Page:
Malachi says that the Israelites robbed God by withholding not only their mandatory tithes but also their voluntary “offerings.” By giving less in their freewill offerings than He expected of them, they were robbing God. If they could rob God with insufficient freewill offerings, can’t we do the same today?

Paul encouraged voluntary giving, yet also described such giving as “obedience” (2 Corinthians 9:13). God has expectations of us, even when our offerings are voluntary.      To give less than

He expects of us is to rob Him.

Of course, God doesn’t expect us all to give the same amount. We’re to give in proportion to how He’s blessed us (Deuteronomy 16:10, 16-17).

Some say, “We’ll take this gradually. We’re starting with 5 percent.” But that’s like saying, “I used to rob six convenience stores a year. This year, by His grace, I’m going to rob only  three.”

The point is not to rob God less – it’s not to rob God at all.

True, some would be sacrificing more by giving 5 percent  of their income than others would be by tithing or even giving 50 or 90 percent. Certainly the affluent should never “check off the box,” as if giving 10 percent automatically fulfills their obligation. The 90 percent belongs to God, too. He doesn’t look at just what we give.  He also looks at what we keep.

I’ve had the privilege of interviewing many givers. In the great majority of cases they mention tithing as the practice that first stretched them to give more. They tithed and then watched God provide. They saw their hearts move deeper into His kingdom. Now, years later, they’re giving 60, 80, or even 95 percent of their incomes! But it was tithing that set them on the road to giving.

When God’s people were robbing Him by withholding tithes and offerings, He said, “Test me in this…and see if I will not  throw open the floodgates of heaven and pour out so much blessing that you will not have room enough for it” (Malachi  3:10).

Ironically, many people can’t afford to give precisely because they’re not giving (Haggai 1:9-11). If we pay our debt to God first, then we will incur His blessing to help us pay our debts to men. But when we rob God to pay men, we rob ourselves of God’s blessing. No wonder we don’t have enough. It’s a vicious cycle, and it takes obedient faith to break out of it.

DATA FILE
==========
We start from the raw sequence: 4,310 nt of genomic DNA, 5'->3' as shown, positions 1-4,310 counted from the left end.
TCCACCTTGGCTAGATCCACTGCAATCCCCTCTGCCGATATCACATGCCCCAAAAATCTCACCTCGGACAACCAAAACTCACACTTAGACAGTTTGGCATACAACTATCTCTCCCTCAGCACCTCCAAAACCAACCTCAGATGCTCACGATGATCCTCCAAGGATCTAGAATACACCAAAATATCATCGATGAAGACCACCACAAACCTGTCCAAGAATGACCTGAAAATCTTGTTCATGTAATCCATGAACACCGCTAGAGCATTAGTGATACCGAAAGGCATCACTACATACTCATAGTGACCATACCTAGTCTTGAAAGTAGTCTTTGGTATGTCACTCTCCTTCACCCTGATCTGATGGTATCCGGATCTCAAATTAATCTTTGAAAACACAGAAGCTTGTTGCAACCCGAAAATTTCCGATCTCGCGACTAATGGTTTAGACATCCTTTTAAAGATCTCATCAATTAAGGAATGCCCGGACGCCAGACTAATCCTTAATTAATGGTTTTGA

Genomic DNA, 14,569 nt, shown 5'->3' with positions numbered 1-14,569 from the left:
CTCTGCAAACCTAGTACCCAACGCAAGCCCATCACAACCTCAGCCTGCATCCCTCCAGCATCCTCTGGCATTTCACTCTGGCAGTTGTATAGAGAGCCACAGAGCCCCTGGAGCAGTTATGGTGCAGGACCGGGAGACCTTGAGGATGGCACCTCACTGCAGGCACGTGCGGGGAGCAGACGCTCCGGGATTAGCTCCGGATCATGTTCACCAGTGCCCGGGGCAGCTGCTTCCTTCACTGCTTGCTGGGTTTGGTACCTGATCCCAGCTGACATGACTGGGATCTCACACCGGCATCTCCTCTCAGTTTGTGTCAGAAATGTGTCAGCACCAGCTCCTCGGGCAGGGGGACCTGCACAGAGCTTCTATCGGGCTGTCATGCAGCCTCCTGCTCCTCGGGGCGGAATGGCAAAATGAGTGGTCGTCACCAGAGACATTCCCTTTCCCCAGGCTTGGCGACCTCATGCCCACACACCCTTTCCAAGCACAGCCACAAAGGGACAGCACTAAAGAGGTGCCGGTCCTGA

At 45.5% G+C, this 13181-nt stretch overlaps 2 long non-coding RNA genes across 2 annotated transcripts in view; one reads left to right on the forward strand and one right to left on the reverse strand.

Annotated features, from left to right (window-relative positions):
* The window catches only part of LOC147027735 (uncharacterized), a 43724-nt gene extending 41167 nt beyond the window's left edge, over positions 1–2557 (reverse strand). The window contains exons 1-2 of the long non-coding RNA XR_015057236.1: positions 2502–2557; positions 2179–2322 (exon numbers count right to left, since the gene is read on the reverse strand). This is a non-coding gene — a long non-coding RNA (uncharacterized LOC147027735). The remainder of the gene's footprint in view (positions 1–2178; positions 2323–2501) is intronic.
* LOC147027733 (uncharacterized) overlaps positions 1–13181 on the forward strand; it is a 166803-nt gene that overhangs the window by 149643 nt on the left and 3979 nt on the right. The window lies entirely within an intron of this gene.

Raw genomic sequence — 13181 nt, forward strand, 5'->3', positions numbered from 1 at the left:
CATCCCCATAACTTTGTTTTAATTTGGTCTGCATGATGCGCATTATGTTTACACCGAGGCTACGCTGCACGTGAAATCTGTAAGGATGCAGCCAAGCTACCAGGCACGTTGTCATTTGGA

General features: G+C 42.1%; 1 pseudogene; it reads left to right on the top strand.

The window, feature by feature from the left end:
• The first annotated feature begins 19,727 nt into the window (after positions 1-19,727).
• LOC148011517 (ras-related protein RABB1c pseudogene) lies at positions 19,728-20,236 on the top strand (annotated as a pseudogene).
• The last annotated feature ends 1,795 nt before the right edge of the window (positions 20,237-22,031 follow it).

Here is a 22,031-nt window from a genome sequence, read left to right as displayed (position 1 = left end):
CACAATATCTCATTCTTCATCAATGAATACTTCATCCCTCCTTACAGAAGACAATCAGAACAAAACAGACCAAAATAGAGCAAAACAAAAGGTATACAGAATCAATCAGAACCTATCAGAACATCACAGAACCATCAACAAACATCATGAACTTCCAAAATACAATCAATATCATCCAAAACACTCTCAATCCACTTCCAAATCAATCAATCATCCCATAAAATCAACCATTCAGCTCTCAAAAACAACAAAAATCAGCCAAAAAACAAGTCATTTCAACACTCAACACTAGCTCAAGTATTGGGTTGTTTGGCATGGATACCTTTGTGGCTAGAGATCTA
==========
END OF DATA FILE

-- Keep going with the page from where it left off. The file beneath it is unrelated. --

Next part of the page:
When people tell me they can’t afford to tithe, I ask them, “If your income was reduced by 10 percent would you die?” They say, “No.”  And I say, “Then you’ve admitted that you can afford  to tithe.  It’s just that you don’t want to.”

I’m not saying that it’s easy to give. I’m saying – and there are thousands who will agree – that it’s much easier to live on 90 percent or 50 percent or 10 percent of your income inside the will of God than it is to live on 100 percent outside it.

Tithing is like a toddler’s first steps: They aren’t his last or his best steps, but they’re a good start. Once you learn to ride a bike, you don’t need the training wheels. Once you learn to give, tithing becomes irrelevant. And if you can ride the bike without ever using training wheels, good for you.

I have no problem with people who say “we’re not under  the tithe,” just as long as they’re not using that as justification for giving less. But in my mind the current giving statistics among Christians clearly indicate most of us need a giving jump- start. If you find a gateway to giving that’s better than the tithe, wonderful. But if not, why not start where God started His First Covenant Children?

Randy Alcorn, The Treasure Principle: Unlocking the Secret of Joyful Giving (Colorado Springs: Multnomah Publishers, 2001), 61-­‐67.